Next up: Confusion Corner
So, this is how it played out:
I came running up to Confusion Corner at full-on race pace. The main trails form a T intersection, so I could turn 90 degrees left or 90 degrees right. There was a tiny little gray sign in the ground, very hard to read, but I did see an arrow pointing right. The course marshall was standing to the left, so if I were to try a left turn, I would have had to dodge him a bit to do so. This gave me two visual cues to turn right, so I did. Then I hear:
Course Marshall: "Which race are you in?"
Me, still running away: "10k!"
Course Marshall: "mumble mumble"
Me (now 20 meters up the trail, slowing way down and glancing back over my shoulder): "What? Which way is 10k?!"
Course Marshall: "mumble mumble" and no hand gestures at all.
Me (now at full stop, turned around, palms turned skyward): "Which way is the 10k??"
Course Marshall: "mumble-mumble" something that sounded like "this" or "yes" and again no pointing motion, in fact he's sort of staring at his own shoes.
Me: (giving up, I turn back around and continue running hard on the trail I've taken. I assume if I'm heading the wrong way he'll start shouting at me - and he doesn't - so I assume I'm right on track and accelerate to try to catch 2nd place).
So, let's count: that's mistakes two, three, and possibly four all in the space of about 15 seconds.
At the next corner, the trail is marked with orange flags so I assume I'm on the right path. I keep hammering as hard as I can, still hoping to catch 2nd place. I head up a couple of steep hills, and eventually emerge from the woods onto a gravel road. I recognize the footbridge leading to the finish. I'm at the top of a hill, and I've got maybe 600 meters to go and there is nobody anywhere in sight. I think to myself, "That guy in 2nd must have really been flying the last mile, and buried me." Oh, well.
I kick it in home and cross the line, assuming I've gotten third place, and assuming I'm the first old geezer to finish. Because I had to leave almost immediately to head to a business lunch back in the Twin Cities, I started a slow cool down jog right away, heading back along the course. First thing I notice is that the runner who had been third is finishing very close behind me. Right behind him is Joe, the runner my wife and I had met back in February. I saw him at the start, and he assured me that I'd be way ahead of him. I figured he just had a great race, and cheered him in.
Then I looked up and saw runner after runner coming to that footbridge, but NOT from the same direction I'd come. Uh oh. I tracked down Joe, who said that I'd definitely blown it, I was supposed to turn left at Confusion Corner, and come in along the river. Clearly, I'd gone the wrong way at the aptly-named intersection. Argh!! I guess I followed the second half of the two mile course, by mistake.
Let me make one thing clear: I blame myself, at least mostly. I have very little sympathy for trail runners, myself included, who go off course and then whine about it. Take responsibility for your own actions, I say. In retrospect, as soon as I knew there was a "Confusion Corner", I should have taken it upon myself to memorize which way I would be turning. My fault, period. Of course, I also trusted the course marshall, and I do think that he should have been shouting and pointing for me, which would have saved me from my own foibles. He was probably the most low-key course marshall I've ever witnessed. Darn. But, like I said, I have only myself to truly blame for this one - that guy was a well-meaning volunteer and he may have actually told me TWICE that I was going the wrong way, I just didn't hear him or understand him. He probably thought I was an idiot! (and he's probably right).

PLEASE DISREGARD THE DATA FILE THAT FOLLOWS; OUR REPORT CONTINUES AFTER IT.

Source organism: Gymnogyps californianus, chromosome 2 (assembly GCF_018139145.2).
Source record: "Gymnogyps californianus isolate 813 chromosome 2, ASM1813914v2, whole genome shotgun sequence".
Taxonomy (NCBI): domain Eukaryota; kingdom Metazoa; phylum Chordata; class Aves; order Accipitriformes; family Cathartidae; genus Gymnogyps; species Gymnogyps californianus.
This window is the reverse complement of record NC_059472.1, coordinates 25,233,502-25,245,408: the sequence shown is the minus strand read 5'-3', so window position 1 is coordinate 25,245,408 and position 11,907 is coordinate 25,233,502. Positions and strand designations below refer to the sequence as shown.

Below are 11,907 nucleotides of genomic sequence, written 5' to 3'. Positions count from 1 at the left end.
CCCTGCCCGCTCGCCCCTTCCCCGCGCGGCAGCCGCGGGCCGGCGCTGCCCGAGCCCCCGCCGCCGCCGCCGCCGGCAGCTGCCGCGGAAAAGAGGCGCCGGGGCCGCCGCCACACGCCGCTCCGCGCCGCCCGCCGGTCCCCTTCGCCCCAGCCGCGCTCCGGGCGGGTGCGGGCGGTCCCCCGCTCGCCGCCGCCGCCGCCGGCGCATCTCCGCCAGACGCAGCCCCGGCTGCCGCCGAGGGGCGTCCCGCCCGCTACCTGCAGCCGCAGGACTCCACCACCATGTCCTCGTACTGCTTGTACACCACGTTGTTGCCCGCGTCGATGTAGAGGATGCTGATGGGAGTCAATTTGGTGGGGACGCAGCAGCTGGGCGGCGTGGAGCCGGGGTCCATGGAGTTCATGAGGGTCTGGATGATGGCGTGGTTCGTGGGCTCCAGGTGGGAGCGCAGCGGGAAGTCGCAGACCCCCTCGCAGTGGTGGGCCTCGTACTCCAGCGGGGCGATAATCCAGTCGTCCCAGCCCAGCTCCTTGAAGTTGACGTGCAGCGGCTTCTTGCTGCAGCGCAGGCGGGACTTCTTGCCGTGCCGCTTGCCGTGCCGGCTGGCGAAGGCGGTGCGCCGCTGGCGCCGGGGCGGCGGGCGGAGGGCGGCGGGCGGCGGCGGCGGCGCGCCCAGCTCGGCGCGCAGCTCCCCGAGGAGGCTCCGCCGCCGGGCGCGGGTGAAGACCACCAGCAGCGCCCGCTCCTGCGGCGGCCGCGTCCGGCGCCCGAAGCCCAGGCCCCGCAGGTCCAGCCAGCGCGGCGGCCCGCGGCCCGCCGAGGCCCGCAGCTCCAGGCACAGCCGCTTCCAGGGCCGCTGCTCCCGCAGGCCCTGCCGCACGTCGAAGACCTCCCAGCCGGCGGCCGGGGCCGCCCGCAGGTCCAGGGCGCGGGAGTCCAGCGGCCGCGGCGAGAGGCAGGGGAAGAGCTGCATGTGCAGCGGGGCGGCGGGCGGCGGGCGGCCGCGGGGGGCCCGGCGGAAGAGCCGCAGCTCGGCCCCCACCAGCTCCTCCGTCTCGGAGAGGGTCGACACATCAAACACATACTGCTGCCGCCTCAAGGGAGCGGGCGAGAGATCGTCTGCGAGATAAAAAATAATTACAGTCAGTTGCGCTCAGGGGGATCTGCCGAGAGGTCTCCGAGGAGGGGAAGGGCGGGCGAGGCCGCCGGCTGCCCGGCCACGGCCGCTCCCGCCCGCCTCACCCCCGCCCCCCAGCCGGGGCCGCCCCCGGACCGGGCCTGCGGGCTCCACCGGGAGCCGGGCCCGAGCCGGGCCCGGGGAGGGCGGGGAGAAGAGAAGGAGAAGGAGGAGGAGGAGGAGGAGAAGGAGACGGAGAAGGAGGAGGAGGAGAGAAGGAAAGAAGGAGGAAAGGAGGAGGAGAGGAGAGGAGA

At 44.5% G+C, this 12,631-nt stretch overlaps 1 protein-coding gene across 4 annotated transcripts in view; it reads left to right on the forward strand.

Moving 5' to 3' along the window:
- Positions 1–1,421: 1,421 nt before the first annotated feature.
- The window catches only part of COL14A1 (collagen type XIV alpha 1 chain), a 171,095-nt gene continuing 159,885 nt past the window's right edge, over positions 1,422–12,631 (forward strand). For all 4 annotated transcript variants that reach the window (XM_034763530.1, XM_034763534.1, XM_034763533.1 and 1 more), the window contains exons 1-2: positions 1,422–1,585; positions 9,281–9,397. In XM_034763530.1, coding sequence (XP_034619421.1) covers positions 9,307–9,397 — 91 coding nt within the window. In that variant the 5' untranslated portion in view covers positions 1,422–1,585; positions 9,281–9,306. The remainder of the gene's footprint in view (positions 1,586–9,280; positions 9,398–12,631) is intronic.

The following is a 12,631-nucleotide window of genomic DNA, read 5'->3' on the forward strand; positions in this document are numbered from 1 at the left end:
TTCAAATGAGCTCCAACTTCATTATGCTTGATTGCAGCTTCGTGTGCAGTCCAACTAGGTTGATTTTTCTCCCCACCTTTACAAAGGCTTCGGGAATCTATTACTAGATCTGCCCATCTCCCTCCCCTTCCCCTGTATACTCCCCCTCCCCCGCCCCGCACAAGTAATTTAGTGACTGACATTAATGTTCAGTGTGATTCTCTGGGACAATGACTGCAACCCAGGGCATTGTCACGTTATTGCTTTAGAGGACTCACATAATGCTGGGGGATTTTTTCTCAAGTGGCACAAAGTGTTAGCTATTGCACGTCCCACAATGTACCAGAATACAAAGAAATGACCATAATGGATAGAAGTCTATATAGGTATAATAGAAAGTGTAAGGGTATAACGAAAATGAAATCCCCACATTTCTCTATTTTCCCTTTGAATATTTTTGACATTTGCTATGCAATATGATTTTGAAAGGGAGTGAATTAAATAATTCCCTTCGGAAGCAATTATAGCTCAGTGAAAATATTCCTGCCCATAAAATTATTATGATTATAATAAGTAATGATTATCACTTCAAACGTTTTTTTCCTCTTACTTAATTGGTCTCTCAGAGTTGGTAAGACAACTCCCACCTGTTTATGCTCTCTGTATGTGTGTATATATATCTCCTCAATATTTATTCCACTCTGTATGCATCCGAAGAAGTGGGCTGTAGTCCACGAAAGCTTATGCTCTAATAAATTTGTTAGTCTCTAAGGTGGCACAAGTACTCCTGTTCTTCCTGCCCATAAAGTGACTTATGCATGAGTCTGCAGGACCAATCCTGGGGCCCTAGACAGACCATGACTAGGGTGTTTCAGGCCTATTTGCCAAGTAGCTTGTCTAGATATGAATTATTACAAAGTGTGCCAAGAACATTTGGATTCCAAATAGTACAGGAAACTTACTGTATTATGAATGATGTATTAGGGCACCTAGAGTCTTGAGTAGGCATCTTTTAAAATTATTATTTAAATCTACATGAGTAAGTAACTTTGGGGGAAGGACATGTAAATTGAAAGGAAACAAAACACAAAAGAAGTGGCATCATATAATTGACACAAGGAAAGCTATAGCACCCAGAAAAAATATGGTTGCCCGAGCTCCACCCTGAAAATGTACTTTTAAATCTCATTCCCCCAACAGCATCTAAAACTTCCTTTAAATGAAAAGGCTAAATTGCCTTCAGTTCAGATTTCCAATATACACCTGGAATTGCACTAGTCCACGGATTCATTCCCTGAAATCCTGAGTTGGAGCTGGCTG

Next year: Maybe I should make them a really big, bright, day-glo sign indicating that the 10k and 2 mile turn different directions at Confusion Corner.
As I said, I had to depart the race site to head back to Minneapolis right away, so I had no time to find out the final standings and whether I'd held third despite running a longer race than everyone else and having to go uphill and back down when everyone else just ran along the flats by the river. I feel pretty dumb, but I take some solace in that I ran a pretty good race even though I wasn't feeling great early on. I made a good strong move, and I was making up ground before I decided to add a bit more distance. Yeesh.
As far as going off course: I should have known better. I'm not a stumbling rookie here. Duh. Live and learn? Hope so!
I'll post a link to results here when they are up (assuming they even will be, I can find absolutely nothing online yet).
In sum, I really enjoyed the race and hope to make it an annual event now that I'm a Minnesotan. I also hope I can stick around next year to get to know more runners, which is one of my main goals anyway.
Note: Nice blog post including some photos here:
I actually took the shot of the three runners at the starting line - she handed me the camera and I obliged. Cheese!